We all have a passion for gaming, this is true, and we also have a passion for writing and/or video development. If we didn’t, then we wouldn’t be here, to begin with. I’m also not going to lie to you and say that we have not gotten anything from anyone ever. We here at The Outerhaven have been lucky enough to have a lot of big Publishers, Developers and PR Firms that love what we put out and send us stuff most of the time. As I mentioned before, I’m lucky that I have the connections with places like 2K Games, Bandai Namco Entertainment, Square-Enix, HyperX, Kingston, Razor, Turtle Beach, EA Games, Konami, Capcom & others that send me games almost monthly here in Australia (And none of the opinion in this article has anything to do with them by the way). 90% of my personal games to play and review are provided by those companies almost anytime I send them an email. However, on the American side, things are starting to dry up for us as a lot of those same Publishers and their PR Firms are moving to new metrics in order to work out who should get a copy of their games early or not.
This is where the problem arises. A lot of PR Firms and Community Mangers are 20-something late Collage or post-Collage people who have been brought up in the age of social media. They are the ones who spend all their time on their phones posting on Facebook or Twitter and watching videos on YouTube. They are the people who have made those like PewDiePie & Markiplier into multi-million subscriber hits. To them, these metrics are the new wave of how things are going to be promoted and looked at, which is wrong. While YouTube & Twitch can get the information out to people in an entertaining manner, websites with written reviews will always have much more in-depth coverage and reach than those on streaming media ever will.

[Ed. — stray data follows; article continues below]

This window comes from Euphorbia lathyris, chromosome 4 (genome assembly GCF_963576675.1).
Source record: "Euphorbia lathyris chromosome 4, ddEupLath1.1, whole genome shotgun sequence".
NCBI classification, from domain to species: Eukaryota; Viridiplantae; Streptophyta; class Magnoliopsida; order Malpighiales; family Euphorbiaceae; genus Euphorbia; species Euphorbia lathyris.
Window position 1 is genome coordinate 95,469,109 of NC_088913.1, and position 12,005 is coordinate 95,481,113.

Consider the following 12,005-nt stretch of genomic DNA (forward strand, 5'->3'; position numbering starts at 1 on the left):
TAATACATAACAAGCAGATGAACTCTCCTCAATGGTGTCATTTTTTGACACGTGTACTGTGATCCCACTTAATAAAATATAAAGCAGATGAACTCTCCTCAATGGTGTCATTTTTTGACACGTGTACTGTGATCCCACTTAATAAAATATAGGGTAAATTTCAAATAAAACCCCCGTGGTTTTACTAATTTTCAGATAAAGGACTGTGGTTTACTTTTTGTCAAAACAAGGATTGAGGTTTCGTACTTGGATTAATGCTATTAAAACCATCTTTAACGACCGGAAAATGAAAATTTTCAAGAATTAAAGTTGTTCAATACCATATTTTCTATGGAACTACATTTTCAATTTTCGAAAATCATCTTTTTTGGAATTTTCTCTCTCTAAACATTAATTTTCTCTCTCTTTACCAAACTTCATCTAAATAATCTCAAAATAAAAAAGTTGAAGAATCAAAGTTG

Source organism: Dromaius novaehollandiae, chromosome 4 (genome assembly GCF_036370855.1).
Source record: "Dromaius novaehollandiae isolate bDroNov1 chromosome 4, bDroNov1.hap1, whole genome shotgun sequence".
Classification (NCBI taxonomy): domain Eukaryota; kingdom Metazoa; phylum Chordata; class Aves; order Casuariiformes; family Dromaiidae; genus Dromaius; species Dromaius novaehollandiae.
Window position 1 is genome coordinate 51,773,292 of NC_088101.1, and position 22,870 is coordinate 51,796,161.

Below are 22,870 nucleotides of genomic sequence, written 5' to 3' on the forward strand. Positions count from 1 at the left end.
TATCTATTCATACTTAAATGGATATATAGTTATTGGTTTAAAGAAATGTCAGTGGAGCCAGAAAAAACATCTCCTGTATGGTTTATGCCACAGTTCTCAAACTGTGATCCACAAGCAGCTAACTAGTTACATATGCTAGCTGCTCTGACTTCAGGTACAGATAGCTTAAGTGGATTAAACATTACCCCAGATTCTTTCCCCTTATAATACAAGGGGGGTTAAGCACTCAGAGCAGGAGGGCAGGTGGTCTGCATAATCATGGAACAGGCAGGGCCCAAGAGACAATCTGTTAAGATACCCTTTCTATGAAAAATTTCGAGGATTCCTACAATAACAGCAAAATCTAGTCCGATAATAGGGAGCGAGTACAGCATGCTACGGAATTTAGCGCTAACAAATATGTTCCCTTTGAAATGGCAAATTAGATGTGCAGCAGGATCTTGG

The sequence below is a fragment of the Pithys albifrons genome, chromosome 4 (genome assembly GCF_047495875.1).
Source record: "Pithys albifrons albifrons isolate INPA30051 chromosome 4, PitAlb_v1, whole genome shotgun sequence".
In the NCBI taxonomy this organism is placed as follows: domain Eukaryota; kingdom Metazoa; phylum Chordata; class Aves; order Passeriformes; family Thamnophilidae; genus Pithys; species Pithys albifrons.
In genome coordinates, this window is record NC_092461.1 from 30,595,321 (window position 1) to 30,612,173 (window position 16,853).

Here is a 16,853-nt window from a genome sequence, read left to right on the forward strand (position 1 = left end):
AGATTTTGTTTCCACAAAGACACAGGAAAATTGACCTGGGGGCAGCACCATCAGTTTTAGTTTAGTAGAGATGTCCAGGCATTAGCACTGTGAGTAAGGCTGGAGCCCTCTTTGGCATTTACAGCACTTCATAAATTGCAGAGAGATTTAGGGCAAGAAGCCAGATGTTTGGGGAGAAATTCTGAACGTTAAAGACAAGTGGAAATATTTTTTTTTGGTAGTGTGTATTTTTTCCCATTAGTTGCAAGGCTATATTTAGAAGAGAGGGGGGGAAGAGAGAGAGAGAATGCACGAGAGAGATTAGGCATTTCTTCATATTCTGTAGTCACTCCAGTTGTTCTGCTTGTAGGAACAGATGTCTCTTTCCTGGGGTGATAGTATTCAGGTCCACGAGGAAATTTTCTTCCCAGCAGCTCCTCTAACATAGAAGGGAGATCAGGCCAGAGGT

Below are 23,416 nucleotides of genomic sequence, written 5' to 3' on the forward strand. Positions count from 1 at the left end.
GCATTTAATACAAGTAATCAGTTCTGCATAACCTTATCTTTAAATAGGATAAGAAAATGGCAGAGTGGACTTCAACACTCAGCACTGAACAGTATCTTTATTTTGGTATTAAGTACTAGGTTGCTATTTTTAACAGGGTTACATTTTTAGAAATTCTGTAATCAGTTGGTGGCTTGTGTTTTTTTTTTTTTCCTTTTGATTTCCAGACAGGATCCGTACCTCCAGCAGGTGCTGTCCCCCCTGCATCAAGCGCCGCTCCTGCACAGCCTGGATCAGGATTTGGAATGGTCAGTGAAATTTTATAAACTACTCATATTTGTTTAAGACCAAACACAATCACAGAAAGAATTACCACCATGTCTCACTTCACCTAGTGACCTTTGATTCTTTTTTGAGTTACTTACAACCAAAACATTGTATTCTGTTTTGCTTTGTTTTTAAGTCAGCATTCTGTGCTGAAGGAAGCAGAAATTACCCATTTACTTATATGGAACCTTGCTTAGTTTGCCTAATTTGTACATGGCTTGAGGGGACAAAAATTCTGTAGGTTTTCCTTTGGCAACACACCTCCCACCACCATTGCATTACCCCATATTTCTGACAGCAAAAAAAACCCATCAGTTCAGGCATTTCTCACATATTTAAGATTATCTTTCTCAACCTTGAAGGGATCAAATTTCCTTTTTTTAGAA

If you get the games, why not put stuff out too?
Now this was something that has been thrown around The Outerhaven Slack App for the last few months now. When we do get something early from a Publisher or PR Firm, it usually has this word attached: Embargo. What is an “Embargo”? An Embargo is something that we are legally bound to in order to get the privilege of having the game long before release date. Usually, an Embargo will state that a review is not allowed online until a specific date (usually 2-3 days before the game’s release date) and if there are any specific parts of the game we are not allowed to upload to YouTube or stream on Twitch since it would spoil parts of the game.